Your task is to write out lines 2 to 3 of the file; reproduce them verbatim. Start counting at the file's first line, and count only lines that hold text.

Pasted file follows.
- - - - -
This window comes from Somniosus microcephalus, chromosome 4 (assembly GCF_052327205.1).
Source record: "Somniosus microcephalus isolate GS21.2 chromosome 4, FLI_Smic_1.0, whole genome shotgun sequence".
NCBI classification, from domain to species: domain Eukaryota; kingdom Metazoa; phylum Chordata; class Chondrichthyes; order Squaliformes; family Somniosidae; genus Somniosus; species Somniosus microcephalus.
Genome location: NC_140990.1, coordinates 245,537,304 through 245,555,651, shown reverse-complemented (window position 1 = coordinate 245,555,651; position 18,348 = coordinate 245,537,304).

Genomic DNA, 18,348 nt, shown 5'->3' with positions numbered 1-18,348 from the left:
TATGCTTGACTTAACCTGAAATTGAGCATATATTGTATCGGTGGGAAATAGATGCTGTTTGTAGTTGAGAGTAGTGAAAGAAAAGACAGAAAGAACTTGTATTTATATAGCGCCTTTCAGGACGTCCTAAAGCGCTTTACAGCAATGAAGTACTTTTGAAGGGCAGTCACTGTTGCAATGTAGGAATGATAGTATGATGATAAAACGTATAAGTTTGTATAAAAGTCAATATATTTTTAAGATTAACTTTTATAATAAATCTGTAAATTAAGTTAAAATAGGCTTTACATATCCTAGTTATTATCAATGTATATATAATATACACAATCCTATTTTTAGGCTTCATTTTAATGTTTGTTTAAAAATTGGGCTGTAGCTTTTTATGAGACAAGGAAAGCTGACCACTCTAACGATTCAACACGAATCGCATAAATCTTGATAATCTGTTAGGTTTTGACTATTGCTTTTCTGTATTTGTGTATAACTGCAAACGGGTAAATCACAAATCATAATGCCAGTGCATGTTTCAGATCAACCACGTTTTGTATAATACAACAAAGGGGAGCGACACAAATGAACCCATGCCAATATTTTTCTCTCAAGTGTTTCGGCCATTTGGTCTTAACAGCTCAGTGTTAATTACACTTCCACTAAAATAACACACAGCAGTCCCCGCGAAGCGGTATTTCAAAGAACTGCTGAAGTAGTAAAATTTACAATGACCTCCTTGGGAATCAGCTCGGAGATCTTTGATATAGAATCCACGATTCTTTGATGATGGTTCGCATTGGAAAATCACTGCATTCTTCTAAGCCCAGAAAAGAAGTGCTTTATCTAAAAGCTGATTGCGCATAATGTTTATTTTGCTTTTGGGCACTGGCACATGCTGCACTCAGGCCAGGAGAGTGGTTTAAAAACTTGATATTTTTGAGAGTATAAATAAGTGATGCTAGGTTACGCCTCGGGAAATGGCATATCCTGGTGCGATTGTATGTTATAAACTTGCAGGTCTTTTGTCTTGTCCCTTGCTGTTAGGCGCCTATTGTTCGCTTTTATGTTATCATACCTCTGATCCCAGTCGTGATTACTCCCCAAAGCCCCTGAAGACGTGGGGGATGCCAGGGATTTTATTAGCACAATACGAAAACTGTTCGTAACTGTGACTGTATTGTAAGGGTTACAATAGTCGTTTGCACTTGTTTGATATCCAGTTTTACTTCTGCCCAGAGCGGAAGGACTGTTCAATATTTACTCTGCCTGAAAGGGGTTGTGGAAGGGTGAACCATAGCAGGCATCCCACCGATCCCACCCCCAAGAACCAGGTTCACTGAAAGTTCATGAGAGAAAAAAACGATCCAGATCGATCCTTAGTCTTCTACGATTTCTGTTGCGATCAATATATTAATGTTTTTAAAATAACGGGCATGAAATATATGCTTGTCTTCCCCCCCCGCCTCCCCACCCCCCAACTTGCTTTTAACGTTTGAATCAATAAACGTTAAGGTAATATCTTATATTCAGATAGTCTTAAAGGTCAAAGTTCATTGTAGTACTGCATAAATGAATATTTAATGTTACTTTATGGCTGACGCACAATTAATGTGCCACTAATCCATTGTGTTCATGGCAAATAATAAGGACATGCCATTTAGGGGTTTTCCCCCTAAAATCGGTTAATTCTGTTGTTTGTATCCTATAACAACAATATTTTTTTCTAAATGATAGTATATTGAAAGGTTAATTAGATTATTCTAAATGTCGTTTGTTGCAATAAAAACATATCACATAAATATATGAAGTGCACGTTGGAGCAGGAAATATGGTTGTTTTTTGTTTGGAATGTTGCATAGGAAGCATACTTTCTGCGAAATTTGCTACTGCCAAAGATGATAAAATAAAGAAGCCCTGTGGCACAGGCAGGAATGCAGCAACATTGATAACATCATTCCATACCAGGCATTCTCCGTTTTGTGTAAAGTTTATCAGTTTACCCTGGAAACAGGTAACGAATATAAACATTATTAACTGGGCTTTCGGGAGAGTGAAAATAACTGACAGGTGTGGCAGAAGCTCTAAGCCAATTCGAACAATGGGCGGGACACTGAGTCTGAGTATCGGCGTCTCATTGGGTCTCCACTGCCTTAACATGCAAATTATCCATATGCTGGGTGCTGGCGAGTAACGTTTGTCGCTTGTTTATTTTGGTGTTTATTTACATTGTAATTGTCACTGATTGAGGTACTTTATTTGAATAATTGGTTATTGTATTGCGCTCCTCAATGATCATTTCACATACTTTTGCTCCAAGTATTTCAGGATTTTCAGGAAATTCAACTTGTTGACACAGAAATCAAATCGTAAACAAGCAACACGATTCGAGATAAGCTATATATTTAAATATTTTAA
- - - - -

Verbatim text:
Source record: "Somniosus microcephalus isolate GS21.2 chromosome 4, FLI_Smic_1.0, whole genome shotgun sequence".
NCBI classification, from domain to species: domain Eukaryota; kingdom Metazoa; phylum Chordata; class Chondrichthyes; order Squaliformes; family Somniosidae; genus Somniosus; species Somniosus microcephalus.